no costings done for INCIS stage one
The Government is in no position to evaluate whether or not to continue with INCIS, because of its own failure to work out what benefits, if any, would flow from the first stage of the computer project, Labour police spokesperson George Hawkins said.
Written questions to the Treasurer Sir William Birch have revealed further evidence of the Government's complete mishandling of Police IT needs.
"When the INCIS contract with IBM was signed in 1994, benefits expected from the project were not specifically identified by each of the three increments. When the contract was revised in 1997 the Government once again failed to quantify the benefits of each stage.
"It now looks like increment one is all that police will get. Despite having no idea what benefits will flow from it, the Government is already sacking vital support staff. Far from delivering benefits, frontline police have described INCIS increment one as a leap backwards and a dog that won't bark.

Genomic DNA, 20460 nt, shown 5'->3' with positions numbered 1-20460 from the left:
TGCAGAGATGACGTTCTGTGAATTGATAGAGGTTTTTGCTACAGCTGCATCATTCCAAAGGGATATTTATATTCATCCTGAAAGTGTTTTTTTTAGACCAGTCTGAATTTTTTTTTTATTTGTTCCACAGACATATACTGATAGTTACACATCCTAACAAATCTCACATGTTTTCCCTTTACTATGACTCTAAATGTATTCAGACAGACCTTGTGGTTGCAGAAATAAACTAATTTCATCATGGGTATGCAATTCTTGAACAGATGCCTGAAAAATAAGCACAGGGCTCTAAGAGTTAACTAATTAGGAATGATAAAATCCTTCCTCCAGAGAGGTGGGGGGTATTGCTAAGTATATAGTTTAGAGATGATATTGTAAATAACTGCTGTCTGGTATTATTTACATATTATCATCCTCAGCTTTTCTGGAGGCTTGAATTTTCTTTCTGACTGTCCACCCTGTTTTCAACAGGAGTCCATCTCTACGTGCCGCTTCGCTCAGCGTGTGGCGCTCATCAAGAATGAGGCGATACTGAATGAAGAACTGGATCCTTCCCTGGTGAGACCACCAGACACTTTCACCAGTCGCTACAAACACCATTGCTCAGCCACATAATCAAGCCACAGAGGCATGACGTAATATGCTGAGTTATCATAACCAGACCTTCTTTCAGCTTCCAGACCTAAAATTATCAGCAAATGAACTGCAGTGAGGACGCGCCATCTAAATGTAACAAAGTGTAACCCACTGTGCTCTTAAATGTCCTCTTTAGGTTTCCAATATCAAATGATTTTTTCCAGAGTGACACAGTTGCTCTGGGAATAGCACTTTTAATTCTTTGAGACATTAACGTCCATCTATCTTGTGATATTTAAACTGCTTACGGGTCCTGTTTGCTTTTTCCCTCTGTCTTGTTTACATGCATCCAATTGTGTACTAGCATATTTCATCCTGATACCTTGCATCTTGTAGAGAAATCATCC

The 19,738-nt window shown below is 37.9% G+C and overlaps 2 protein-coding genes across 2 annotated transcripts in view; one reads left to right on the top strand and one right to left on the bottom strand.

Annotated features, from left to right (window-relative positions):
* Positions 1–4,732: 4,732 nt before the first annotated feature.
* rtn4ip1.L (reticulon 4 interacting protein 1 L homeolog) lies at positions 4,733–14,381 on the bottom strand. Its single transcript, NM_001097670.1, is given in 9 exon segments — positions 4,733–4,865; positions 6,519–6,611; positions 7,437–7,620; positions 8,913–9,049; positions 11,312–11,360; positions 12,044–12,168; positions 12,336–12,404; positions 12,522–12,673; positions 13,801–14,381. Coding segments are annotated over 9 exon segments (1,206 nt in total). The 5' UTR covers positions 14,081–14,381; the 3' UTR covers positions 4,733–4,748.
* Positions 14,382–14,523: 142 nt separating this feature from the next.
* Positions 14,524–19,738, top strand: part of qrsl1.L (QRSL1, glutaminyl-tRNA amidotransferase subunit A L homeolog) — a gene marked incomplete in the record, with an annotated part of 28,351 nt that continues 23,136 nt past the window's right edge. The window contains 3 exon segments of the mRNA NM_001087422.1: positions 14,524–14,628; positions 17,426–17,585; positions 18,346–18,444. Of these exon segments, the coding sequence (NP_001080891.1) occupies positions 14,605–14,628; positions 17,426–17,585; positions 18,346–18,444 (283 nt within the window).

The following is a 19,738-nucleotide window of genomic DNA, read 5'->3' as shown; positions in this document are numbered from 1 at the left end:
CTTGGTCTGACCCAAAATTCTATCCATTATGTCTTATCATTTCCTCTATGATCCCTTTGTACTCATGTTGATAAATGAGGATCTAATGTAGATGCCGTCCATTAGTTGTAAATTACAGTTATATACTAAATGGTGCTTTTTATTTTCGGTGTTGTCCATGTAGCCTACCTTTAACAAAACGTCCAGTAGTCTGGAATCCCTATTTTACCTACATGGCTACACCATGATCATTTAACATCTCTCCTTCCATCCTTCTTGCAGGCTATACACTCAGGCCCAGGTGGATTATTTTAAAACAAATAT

"In the original business case, $380 million of benefits were predicted. This figure represented supposed efficiency savings of 1.9 million hours a year and anticipated export sales. The Government agreed to the project on the basis they would get 30% of this value back through police staff cuts. At the time this was expected to be 540 jobs.
"Despite the fanciful nature of these expected benefits, in 1997 they were revised not down, but up. The Government was now expecting benefits from a completed INCIS system of $494 million. The Treasurer has confirmed in his written replies that the 30/70 split still stands. That means the Government is expecting the Police to pay back $148 million. How many jobs will have to be cut to achieve this?
"The questions have also revealed that in 1997 the total cost of INCIS was expected to be $224 million.
"What a shambles. The Government is now seeking advice from all and sundry because it has failed to provide even the most basic financial monitoring of INCIS. It has no idea whether increment one will deliver any benefits. The Police Review cannot proceed in such circumstances, and there must be no more job losses," Mr Hawkins said.